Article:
Investment Property Inspections

Investment Property Inspections

When a buyer makes an offer on an investment property, it is usually only after a thorough inspection of all of the data that is available on the financial records of the building. Certainly, a good physical inspection is also made.

Some investors pay more attention to the data than the structure. The physical inspection of the property could be as important or more important than the rents and expenses. By thoroughly inspecting potential investment property, a buyer may be able to:

•  Work out a better price.

•  Get ready for any upgrading or maintenance expenses.

•  Avoid catastrophic repair bills for detectable problems.

•  When actually purchased, get a higher return on the investment.

Where to Start

First, the investor needs to know what experts to call. He needs to know what needs to be inspected and how to do it. The property must be verified as physically sound and is a worthwhile investment.

There are some broad categories of problems that investment properties are subject to, and the type of expert that is needed for the inspection.

•  Soil Conditions. When a property is located on certain types of land, a professional soil engineer or geologist should be called. Property could be low lying or reclaimed land; a former landfill or dump area; on hilly or mountainous terrain; located at lakeside or seaside; has structures or piers, pilings, stilts, or other unusual foundation conditions.

•  Drainage. If the property is located within a flood plain area, it should be carefully examined by a civil engineer. The buyer can check basements and interior walls for signs of water damage.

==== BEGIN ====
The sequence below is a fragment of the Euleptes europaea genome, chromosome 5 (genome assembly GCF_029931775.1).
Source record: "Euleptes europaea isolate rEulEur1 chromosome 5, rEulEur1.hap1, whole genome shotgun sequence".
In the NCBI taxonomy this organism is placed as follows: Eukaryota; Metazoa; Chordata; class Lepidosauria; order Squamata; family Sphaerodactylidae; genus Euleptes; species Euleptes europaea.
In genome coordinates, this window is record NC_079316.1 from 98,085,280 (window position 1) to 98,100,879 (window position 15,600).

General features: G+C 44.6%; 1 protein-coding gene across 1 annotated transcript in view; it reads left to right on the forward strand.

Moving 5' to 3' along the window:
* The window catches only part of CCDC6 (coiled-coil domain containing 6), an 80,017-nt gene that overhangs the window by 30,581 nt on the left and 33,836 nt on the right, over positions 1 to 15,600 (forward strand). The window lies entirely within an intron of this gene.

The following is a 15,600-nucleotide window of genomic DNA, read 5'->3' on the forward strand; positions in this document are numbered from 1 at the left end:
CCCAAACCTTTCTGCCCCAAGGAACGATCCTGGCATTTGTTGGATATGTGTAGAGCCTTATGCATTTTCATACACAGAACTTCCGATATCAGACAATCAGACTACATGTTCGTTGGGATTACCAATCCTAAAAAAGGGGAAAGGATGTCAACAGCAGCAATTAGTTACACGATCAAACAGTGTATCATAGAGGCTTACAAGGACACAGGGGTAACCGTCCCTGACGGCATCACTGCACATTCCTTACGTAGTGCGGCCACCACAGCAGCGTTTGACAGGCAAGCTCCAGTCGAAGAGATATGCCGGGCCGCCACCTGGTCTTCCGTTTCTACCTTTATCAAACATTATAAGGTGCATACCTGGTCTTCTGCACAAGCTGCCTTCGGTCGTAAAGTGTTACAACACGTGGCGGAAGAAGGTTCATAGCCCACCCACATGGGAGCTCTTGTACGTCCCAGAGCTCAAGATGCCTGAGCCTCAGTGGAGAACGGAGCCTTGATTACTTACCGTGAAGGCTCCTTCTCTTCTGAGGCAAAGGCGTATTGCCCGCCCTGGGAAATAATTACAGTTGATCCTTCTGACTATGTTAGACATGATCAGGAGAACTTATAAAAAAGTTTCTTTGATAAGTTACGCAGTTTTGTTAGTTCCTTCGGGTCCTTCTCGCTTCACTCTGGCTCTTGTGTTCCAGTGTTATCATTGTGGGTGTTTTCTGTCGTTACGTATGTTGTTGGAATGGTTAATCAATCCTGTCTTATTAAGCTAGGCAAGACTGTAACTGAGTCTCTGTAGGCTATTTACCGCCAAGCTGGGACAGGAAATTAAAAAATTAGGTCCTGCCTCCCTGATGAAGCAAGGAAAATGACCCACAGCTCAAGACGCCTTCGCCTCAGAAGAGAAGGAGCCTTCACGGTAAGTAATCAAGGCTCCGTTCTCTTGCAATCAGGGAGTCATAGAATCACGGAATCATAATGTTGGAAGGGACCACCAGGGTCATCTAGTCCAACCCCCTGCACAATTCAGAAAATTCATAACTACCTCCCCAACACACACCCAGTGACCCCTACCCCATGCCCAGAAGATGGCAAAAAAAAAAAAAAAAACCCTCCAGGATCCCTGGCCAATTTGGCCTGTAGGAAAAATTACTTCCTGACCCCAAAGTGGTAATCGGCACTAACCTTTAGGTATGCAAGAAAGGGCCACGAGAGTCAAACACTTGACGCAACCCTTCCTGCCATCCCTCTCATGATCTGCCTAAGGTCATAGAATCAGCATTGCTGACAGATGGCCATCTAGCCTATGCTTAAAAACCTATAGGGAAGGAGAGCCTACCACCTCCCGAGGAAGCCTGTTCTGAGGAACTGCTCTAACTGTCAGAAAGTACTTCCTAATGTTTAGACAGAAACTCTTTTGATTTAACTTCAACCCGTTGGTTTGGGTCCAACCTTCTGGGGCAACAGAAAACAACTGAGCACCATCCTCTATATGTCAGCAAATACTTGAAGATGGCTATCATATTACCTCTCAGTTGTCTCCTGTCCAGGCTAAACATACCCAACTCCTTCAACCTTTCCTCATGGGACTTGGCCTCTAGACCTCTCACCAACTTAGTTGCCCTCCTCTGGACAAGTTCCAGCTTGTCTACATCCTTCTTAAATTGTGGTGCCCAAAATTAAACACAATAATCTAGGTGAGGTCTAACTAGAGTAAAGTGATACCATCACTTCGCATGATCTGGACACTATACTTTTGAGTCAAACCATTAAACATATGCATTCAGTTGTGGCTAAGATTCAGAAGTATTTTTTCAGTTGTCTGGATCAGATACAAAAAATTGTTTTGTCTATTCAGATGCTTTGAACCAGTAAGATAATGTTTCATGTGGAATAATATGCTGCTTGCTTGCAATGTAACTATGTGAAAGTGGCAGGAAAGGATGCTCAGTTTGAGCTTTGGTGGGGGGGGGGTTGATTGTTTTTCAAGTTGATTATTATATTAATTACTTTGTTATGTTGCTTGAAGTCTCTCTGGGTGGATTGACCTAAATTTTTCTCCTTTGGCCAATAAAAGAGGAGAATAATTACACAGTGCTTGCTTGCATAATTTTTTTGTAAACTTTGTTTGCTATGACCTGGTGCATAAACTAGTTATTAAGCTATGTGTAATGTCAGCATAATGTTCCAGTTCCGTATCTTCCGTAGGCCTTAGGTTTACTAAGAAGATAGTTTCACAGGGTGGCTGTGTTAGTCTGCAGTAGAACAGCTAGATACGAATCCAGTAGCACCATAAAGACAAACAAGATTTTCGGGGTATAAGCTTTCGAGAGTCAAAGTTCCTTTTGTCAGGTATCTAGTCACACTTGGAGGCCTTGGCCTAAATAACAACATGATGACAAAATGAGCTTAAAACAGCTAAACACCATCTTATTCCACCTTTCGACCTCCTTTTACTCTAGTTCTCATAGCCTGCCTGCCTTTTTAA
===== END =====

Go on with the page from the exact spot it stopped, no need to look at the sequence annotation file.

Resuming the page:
•  HVAC. Contact the representatives of the companies that manufactured or installed the heating, ventilating, and air-conditioning systems. Elevators and electric systems should be inspected by professionals in those fields.

•  Roofing. A roofing consultant or structural engineer should be called to determine age, condition, ability to withstand loads, etc.

•  Pests. Pest control companies are able to check for termites and other damage-causing pests.

Check the local building department and see what permits were issued and when. Some records may also show when fire inspections or health and safety inspections were made. Any violations will be on record.

The plans and specifications of the building may also be on file. These may contain the names of the original architect, engineer, contractor and developer. The investor may wish to contact one or more of these if any questions need an answer. o